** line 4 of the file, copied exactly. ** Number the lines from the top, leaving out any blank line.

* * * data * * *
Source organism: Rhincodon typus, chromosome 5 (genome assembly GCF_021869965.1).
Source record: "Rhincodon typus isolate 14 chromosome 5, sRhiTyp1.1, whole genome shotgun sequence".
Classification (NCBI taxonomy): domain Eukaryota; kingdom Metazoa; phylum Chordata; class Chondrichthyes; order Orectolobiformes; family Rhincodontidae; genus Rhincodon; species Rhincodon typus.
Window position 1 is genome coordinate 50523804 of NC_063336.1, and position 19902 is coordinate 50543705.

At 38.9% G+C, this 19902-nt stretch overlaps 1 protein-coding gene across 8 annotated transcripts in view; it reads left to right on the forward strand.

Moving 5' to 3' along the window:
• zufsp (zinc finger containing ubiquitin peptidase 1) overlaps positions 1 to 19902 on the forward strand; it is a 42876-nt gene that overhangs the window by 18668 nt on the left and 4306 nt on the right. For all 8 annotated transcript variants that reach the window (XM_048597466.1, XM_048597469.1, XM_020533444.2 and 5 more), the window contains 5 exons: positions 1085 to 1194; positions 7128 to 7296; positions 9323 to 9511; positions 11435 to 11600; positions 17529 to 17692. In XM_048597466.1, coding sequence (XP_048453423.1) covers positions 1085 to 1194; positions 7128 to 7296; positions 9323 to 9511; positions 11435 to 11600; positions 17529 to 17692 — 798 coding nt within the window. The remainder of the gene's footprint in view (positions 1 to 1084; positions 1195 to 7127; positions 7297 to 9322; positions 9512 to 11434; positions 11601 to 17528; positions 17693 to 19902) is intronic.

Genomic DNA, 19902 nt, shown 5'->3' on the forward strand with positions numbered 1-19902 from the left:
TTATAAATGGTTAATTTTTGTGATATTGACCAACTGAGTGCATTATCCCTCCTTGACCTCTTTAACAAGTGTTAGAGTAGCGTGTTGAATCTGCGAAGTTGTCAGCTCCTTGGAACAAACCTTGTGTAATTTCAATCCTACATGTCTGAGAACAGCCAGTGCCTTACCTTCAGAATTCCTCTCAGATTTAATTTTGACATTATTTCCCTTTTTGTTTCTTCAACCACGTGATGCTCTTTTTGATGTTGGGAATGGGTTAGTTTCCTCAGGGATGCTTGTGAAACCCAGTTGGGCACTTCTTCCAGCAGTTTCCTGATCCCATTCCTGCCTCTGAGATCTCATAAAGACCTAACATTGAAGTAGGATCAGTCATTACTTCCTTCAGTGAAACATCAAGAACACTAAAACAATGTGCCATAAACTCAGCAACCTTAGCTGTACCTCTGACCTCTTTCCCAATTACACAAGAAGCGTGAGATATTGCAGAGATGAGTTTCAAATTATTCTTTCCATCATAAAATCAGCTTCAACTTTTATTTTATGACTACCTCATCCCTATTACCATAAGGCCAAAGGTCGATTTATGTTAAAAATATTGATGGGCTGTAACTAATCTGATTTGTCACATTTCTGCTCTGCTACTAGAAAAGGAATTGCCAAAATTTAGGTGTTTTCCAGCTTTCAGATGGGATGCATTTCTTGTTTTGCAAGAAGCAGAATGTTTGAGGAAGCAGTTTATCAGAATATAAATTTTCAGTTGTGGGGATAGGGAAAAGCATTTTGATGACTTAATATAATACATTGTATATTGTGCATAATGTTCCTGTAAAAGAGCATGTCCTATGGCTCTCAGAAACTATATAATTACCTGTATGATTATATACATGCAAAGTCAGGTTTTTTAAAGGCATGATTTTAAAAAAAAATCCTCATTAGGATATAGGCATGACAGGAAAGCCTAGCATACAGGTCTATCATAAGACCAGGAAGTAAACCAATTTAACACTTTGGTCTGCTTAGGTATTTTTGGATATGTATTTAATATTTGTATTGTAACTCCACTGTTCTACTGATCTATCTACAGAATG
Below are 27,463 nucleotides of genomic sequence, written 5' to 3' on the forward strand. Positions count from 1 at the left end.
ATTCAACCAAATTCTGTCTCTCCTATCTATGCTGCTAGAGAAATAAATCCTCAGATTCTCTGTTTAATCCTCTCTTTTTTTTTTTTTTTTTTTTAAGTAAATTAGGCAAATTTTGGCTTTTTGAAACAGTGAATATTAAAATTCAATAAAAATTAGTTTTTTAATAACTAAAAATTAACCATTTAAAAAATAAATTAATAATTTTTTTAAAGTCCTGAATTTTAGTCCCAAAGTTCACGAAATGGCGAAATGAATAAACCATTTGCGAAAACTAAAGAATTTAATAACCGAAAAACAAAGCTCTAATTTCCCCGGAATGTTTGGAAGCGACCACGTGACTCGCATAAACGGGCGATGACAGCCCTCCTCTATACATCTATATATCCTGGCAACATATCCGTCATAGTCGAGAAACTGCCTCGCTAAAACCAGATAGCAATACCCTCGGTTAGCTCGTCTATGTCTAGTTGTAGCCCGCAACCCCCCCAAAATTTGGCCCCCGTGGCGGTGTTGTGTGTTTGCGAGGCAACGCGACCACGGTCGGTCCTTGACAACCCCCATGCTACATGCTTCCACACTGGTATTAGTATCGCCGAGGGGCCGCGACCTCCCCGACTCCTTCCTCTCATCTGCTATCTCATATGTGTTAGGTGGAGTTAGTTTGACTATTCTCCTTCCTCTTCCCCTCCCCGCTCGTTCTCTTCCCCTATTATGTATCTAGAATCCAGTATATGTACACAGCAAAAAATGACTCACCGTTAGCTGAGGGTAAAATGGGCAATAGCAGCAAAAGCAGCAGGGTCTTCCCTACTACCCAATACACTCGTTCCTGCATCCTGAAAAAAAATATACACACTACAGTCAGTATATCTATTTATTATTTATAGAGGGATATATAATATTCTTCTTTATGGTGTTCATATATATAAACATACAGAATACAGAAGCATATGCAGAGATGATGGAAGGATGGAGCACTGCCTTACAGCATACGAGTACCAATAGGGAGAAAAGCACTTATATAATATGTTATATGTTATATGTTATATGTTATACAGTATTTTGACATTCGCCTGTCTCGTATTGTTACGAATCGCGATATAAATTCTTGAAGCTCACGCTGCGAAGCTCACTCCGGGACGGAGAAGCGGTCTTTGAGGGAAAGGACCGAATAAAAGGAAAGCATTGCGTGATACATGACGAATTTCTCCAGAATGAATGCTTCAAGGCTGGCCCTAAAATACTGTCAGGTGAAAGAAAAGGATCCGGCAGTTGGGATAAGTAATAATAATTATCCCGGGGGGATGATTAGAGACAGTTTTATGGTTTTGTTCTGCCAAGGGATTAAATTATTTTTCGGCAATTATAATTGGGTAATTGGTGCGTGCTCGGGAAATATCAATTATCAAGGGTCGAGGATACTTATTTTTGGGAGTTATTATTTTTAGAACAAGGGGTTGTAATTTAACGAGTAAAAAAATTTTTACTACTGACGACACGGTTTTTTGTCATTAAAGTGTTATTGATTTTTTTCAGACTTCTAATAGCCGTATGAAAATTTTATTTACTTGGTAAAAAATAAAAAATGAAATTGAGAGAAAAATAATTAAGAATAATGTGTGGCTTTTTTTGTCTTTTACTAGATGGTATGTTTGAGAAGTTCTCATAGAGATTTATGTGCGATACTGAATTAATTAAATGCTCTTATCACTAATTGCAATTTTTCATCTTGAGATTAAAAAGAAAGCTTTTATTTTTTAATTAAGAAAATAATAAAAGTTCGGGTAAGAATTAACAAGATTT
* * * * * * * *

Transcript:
Window position 1 is genome coordinate 50523804 of NC_063336.1, and position 19902 is coordinate 50543705.